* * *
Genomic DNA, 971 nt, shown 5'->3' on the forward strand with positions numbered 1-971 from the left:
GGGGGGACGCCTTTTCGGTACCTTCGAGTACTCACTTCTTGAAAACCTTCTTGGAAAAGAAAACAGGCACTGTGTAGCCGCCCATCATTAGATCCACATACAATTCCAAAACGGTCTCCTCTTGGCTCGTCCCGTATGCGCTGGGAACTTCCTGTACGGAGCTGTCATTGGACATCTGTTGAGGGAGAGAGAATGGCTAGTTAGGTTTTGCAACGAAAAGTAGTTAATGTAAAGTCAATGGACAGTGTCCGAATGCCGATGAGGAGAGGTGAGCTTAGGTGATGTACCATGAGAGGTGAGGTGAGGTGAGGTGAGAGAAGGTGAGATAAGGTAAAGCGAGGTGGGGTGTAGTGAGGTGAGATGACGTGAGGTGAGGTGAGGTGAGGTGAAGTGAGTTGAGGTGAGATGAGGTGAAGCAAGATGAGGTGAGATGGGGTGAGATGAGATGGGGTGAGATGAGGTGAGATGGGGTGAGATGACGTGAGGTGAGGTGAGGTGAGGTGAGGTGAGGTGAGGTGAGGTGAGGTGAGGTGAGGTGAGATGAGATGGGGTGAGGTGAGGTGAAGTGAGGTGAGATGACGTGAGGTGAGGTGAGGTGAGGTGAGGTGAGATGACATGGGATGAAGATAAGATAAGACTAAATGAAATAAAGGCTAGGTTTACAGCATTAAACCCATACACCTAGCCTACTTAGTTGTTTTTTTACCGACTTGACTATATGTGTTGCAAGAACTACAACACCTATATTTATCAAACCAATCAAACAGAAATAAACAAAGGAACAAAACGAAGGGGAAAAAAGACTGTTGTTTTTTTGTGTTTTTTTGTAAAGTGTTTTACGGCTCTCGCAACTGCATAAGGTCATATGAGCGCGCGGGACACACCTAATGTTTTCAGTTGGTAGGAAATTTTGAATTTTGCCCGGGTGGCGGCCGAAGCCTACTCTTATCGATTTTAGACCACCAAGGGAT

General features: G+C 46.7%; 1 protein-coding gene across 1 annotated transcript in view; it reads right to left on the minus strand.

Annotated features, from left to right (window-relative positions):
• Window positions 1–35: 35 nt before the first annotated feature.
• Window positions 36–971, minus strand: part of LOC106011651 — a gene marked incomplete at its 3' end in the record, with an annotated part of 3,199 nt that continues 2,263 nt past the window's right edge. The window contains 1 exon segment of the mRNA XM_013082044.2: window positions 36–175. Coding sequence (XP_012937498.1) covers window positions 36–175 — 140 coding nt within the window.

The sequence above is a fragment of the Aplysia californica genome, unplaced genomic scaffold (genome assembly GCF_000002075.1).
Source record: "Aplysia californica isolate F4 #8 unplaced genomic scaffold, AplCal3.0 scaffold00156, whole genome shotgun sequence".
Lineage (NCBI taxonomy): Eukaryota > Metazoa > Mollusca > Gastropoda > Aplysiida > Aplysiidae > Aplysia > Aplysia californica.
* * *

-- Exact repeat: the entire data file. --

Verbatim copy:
Genomic DNA, 971 nt, shown 5'->3' on the forward strand with positions numbered 1-971 from the left:
GGGGGGACGCCTTTTCGGTACCTTCGAGTACTCACTTCTTGAAAACCTTCTTGGAAAAGAAAACAGGCACTGTGTAGCCGCCCATCATTAGATCCACATACAATTCCAAAACGGTCTCCTCTTGGCTCGTCCCGTATGCGCTGGGAACTTCCTGTACGGAGCTGTCATTGGACATCTGTTGAGGGAGAGAGAATGGCTAGTTAGGTTTTGCAACGAAAAGTAGTTAATGTAAAGTCAATGGACAGTGTCCGAATGCCGATGAGGAGAGGTGAGCTTAGGTGATGTACCATGAGAGGTGAGGTGAGGTGAGGTGAGAGAAGGTGAGATAAGGTAAAGCGAGGTGGGGTGTAGTGAGGTGAGATGACGTGAGGTGAGGTGAGGTGAGGTGAAGTGAGTTGAGGTGAGATGAGGTGAAGCAAGATGAGGTGAGATGGGGTGAGATGAGATGGGGTGAGATGAGGTGAGATGGGGTGAGATGACGTGAGGTGAGGTGAGGTGAGGTGAGGTGAGGTGAGGTGAGGTGAGGTGAGGTGAGGTGAGATGAGATGGGGTGAGGTGAGGTGAAGTGAGGTGAGATGACGTGAGGTGAGGTGAGGTGAGGTGAGGTGAGATGACATGGGATGAAGATAAGATAAGACTAAATGAAATAAAGGCTAGGTTTACAGCATTAAACCCATACACCTAGCCTACTTAGTTGTTTTTTTACCGACTTGACTATATGTGTTGCAAGAACTACAACACCTATATTTATCAAACCAATCAAACAGAAATAAACAAAGGAACAAAACGAAGGGGAAAAAAGACTGTTGTTTTTTTGTGTTTTTTTGTAAAGTGTTTTACGGCTCTCGCAACTGCATAAGGTCATATGAGCGCGCGGGACACACCTAATGTTTTCAGTTGGTAGGAAATTTTGAATTTTGCCCGGGTGGCGGCCGAAGCCTACTCTTATCGATTTTAGACCACCAAGGGAT

General features: G+C 46.7%; 1 protein-coding gene across 1 annotated transcript in view; it reads right to left on the minus strand.

Annotated features, from left to right (window-relative positions):
• Window positions 1–35: 35 nt before the first annotated feature.
• Window positions 36–971, minus strand: part of LOC106011651 — a gene marked incomplete at its 3' end in the record, with an annotated part of 3,199 nt that continues 2,263 nt past the window's right edge. The window contains 1 exon segment of the mRNA XM_013082044.2: window positions 36–175. Coding sequence (XP_012937498.1) covers window positions 36–175 — 140 coding nt within the window.

The sequence above is a fragment of the Aplysia californica genome, unplaced genomic scaffold (genome assembly GCF_000002075.1).
Source record: "Aplysia californica isolate F4 #8 unplaced genomic scaffold, AplCal3.0 scaffold00156, whole genome shotgun sequence".
Lineage (NCBI taxonomy): Eukaryota > Metazoa > Mollusca > Gastropoda > Aplysiida > Aplysiidae > Aplysia > Aplysia californica.